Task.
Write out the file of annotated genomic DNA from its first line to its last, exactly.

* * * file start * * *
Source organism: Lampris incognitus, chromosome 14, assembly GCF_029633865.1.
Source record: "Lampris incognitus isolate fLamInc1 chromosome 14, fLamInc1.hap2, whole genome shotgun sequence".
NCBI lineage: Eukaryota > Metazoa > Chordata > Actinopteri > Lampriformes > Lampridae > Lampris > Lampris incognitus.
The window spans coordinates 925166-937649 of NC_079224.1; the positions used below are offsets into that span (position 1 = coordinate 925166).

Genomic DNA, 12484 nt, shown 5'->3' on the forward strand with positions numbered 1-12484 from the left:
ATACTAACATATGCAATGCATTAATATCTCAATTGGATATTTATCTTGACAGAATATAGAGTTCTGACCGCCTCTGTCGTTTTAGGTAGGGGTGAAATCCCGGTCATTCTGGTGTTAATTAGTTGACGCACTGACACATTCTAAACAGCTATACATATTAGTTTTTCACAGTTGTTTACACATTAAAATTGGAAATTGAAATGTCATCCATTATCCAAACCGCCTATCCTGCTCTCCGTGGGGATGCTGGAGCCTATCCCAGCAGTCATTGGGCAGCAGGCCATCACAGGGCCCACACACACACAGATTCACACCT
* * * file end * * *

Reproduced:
Source organism: Lampris incognitus, chromosome 14, assembly GCF_029633865.1.
Source record: "Lampris incognitus isolate fLamInc1 chromosome 14, fLamInc1.hap2, whole genome shotgun sequence".
NCBI lineage: Eukaryota > Metazoa > Chordata > Actinopteri > Lampriformes > Lampridae > Lampris > Lampris incognitus.
The window spans coordinates 925166-937649 of NC_079224.1; the positions used below are offsets into that span (position 1 = coordinate 925166).

Genomic DNA, 12484 nt, shown 5'->3' on the forward strand with positions numbered 1-12484 from the left:
ATACTAACATATGCAATGCATTAATATCTCAATTGGATATTTATCTTGACAGAATATAGAGTTCTGACCGCCTCTGTCGTTTTAGGTAGGGGTGAAATCCCGGTCATTCTGGTGTTAATTAGTTGACGCACTGACACATTCTAAACAGCTATACATATTAGTTTTTCACAGTTGTTTACACATTAAAATTGGAAATTGAAATGTCATCCATTATCCAAACCGCCTATCCTGCTCTCCGTGGGGATGCTGGAGCCTATCCCAGCAGTCATTGGGCAGCAGGCCATCACAGGGCCCACACACACACAGATTCACACCT